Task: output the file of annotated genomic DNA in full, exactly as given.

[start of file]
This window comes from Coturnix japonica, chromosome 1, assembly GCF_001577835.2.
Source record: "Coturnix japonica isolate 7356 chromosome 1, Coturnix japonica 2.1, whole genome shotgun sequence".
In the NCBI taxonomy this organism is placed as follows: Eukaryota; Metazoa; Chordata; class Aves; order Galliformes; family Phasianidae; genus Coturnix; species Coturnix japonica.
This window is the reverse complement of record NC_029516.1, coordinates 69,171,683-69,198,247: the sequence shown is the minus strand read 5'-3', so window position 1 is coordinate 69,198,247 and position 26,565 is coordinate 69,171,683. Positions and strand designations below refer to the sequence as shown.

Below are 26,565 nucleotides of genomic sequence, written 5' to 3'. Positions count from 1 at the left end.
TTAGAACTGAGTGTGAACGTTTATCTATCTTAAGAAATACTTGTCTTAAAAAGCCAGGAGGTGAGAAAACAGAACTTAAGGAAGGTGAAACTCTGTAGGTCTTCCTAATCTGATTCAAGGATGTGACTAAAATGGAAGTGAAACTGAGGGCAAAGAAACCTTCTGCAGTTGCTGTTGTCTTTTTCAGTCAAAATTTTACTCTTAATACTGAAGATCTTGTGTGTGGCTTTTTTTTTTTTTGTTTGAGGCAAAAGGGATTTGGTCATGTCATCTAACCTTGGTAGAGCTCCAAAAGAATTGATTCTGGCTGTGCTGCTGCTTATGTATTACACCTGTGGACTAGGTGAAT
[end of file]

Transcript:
This window comes from Coturnix japonica, chromosome 1, assembly GCF_001577835.2.
Source record: "Coturnix japonica isolate 7356 chromosome 1, Coturnix japonica 2.1, whole genome shotgun sequence".
In the NCBI taxonomy this organism is placed as follows: Eukaryota; Metazoa; Chordata; class Aves; order Galliformes; family Phasianidae; genus Coturnix; species Coturnix japonica.
This window is the reverse complement of record NC_029516.1, coordinates 69,171,683-69,198,247: the sequence shown is the minus strand read 5'-3', so window position 1 is coordinate 69,198,247 and position 26,565 is coordinate 69,171,683. Positions and strand designations below refer to the sequence as shown.

Below are 26,565 nucleotides of genomic sequence, written 5' to 3'. Positions count from 1 at the left end.
TTAGAACTGAGTGTGAACGTTTATCTATCTTAAGAAATACTTGTCTTAAAAAGCCAGGAGGTGAGAAAACAGAACTTAAGGAAGGTGAAACTCTGTAGGTCTTCCTAATCTGATTCAAGGATGTGACTAAAATGGAAGTGAAACTGAGGGCAAAGAAACCTTCTGCAGTTGCTGTTGTCTTTTTCAGTCAAAATTTTACTCTTAATACTGAAGATCTTGTGTGTGGCTTTTTTTTTTTTTGTTTGAGGCAAAAGGGATTTGGTCATGTCATCTAACCTTGGTAGAGCTCCAAAAGAATTGATTCTGGCTGTGCTGCTGCTTATGTATTACACCTGTGGACTAGGTGAAT